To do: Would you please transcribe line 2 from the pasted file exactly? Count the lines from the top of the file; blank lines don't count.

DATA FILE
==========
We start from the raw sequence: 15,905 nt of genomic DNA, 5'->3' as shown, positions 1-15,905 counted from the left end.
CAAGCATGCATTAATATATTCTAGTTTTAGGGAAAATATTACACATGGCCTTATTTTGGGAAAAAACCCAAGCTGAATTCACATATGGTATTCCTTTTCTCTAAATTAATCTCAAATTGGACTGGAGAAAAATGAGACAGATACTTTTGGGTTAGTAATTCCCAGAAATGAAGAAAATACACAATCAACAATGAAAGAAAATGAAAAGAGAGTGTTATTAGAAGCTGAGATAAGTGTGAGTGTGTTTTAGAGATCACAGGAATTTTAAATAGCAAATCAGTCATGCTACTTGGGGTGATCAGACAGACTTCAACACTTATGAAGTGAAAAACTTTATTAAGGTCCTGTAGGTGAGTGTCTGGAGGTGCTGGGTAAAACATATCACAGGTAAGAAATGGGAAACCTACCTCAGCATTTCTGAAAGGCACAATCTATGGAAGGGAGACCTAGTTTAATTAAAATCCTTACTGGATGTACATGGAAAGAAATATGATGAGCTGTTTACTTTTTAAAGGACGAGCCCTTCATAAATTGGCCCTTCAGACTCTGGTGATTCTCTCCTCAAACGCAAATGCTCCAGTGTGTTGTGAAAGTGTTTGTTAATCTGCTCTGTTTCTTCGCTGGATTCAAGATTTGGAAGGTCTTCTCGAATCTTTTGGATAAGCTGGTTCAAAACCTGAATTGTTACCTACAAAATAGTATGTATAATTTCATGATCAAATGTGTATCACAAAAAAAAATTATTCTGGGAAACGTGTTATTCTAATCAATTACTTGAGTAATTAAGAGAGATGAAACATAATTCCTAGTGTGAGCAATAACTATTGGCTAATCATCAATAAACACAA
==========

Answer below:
CAAGCATGCATTAATATATTCTAGTTTTAGGGAAAATATTACACATGGCCTTATTTTGGGAAAAAACCCAAGCTGAATTCACATATGGTATTCCTTTTCTCTAAATTAATCTCAAATTGGACTGGAGAAAAATGAGACAGATACTTTTGGGTTAGTAATTCCCAGAAATGAAGAAAATACACAATCAACAATGAAAGAAAATGAAAAGAGAGTGTTATTAGAAGCTGAGATAAGTGTGAGTGTGTTTTAGAGATCACAGGAATTTTAAATAGCAAATCAGTCATGCTACTTGGGGTGATCAGACAGACTTCAACACTTATGAAGTGAAAAACTTTATTAAGGTCCTGTAGGTGAGTGTCTGGAGGTGCTGGGTAAAACATATCACAGGTAAGAAATGGGAAACCTACCTCAGCATTTCTGAAAGGCACAATCTATGGAAGGGAGACCTAGTTTAATTAAAATCCTTACTGGATGTACATGGAAAGAAATATGATGAGCTGTTTACTTTTTAAAGGACGAGCCCTTCATAAATTGGCCCTTCAGACTCTGGTGATTCTCTCCTCAAACGCAAATGCTCCAGTGTGTTGTGAAAGTGTTTGTTAATCTGCTCTGTTTCTTCGCTGGATTCAAGATTTGGAAGGTCTTCTCGAATCTTTTGGATAAGCTGGTTCAAAACCTGAATTGTTACCTACAAAATAGTATGTATAATTTCATGATCAAATGTGTATCACAAAAAAAAATTATTCTGGGAAACGTGTTATTCTAATCAATTACTTGAGTAATTAAGAGAGATGAAACATAATTCCTAGTGTGAGCAATAACTATTGGCTAATCATCAATAAACACAA